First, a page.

The Morning Report
San Diego news and info
you need to take on the day.
So many important things happened at the San Diego Unified school board meeting tonight that I’m still catching my breath. Here is a rundown of what happened:
• The school district isn’t the agency that would investigate the questions surrounding school board member Shelia Jackson, school district attorney Lawrence Schoenke said.
The school board got legal advice behind closed doors about questions we raised regarding where board member Shelia Jackson lives and whether she failed to report receiving free rent from a school district employee.
The legal advice wasn’t made public and the school board took no action. Schoenke said the residency issue was in the jurisdiction of the state attorney general, while the gift issue rests with the attorney general, the district attorney, the city attorney and the Fair Political Practices Commission. (Jackson was not in the closed meeting.)
• School board member Scott Barnett yanked his controversial plan to deviate from seniority when rehiring laid off teachers.
His reason: Superintendent Bill Kowba announced the school district will rehire an additional 100 elementary school teachers. It previously restored more than 300 jobs for elementary school teachers, but had added only 86 teachers because of timing issues. Now it adds another 100 to that 86.
Barnett wanted to ensure that rehired teachers could go back to their old positions, keeping successful teams intact. The more teachers the district restores, the more likely it is they can go back to their old positions, versus having other displaced teachers snap up those jobs.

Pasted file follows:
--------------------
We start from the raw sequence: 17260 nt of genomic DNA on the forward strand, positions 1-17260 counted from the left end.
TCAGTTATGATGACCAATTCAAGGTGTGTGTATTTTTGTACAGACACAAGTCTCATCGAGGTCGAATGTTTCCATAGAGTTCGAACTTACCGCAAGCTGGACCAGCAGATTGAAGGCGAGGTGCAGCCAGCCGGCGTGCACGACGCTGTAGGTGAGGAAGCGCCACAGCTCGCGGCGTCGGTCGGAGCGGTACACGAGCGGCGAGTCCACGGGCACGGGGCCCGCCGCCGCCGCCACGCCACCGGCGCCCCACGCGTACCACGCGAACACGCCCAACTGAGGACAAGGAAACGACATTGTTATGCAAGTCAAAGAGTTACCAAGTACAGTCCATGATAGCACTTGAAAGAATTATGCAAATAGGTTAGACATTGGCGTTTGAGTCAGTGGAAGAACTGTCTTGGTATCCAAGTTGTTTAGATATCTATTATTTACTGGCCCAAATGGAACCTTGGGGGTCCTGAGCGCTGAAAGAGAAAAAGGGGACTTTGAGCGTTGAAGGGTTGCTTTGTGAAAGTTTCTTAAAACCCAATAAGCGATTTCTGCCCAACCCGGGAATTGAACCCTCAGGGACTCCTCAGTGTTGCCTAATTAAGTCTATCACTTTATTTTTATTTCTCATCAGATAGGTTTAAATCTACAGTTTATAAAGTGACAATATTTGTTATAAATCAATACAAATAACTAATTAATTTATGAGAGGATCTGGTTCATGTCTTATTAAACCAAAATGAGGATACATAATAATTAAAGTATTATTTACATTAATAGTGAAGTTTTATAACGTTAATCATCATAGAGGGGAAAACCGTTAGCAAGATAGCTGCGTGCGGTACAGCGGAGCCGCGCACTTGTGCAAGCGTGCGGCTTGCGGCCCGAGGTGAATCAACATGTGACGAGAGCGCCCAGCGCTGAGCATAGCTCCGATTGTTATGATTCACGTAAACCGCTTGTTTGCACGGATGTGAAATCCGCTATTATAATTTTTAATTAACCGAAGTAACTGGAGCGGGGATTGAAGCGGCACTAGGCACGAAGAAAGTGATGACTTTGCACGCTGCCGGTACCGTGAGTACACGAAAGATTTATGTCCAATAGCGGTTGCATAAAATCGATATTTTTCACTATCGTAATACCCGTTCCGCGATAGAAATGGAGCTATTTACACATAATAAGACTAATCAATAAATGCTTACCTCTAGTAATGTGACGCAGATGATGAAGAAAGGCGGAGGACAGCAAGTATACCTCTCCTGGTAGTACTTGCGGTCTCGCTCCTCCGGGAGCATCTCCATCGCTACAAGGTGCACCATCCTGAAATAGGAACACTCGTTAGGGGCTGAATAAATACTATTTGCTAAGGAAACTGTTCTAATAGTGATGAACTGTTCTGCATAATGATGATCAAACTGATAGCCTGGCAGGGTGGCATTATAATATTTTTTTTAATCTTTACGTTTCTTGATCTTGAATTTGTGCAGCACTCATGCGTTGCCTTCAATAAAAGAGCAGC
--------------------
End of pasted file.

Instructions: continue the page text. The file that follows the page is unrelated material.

• The school board voted to shut down Promise, an embattled charter school in Chollas View, ending a bitter odyssey over a school that excelled on state tests but was plagued with discord. A school district investigation found Promise had violated state laws and its own charter.
The only board member to vote against it was Barnett, who said he did not support the Promise leaders, but compared closing Promise to trying to cure cancer by killing the patient.
• Kowba got his report card from the school board. The board gave him high marks for financial management, building up trust and being accessible to the community.
They said he needed to continue to pay attention to balancing the academic needs of San Diego Unified with its financial ones and spelling out for the community exactly what its reform plans mean. The board was also concerned that the school district still needs to strengthen its staffing department to get more timely, accurate information.
• The board unanimously picked its choice for the school to occupy the new downtown library that’s currently under construction.
Four charter schools applied for the downtown space. King-Chavez Charter High School argued it was a better candidate because it has an existing program downtown that includes internships.
• San Diego Unified is exploring whether to close as many as 10 schools to save an estimated $5 million in its future budget. Now it is embarking on the painful process of deciding which schools to close.
The school board decided to accelerate its official process of gathering community input, analyzing data and coming up with a recommendation, which normally takes nine months, so that staff can make suggestions to the school board by December about which schools, if any, to shut down.
School board President Richard Barrera said he was happy to speed up the process because he is skeptical that closures will save any money. “I don’t want staff wasting its time and the community wasting its emotions on this any further,” Barrera said.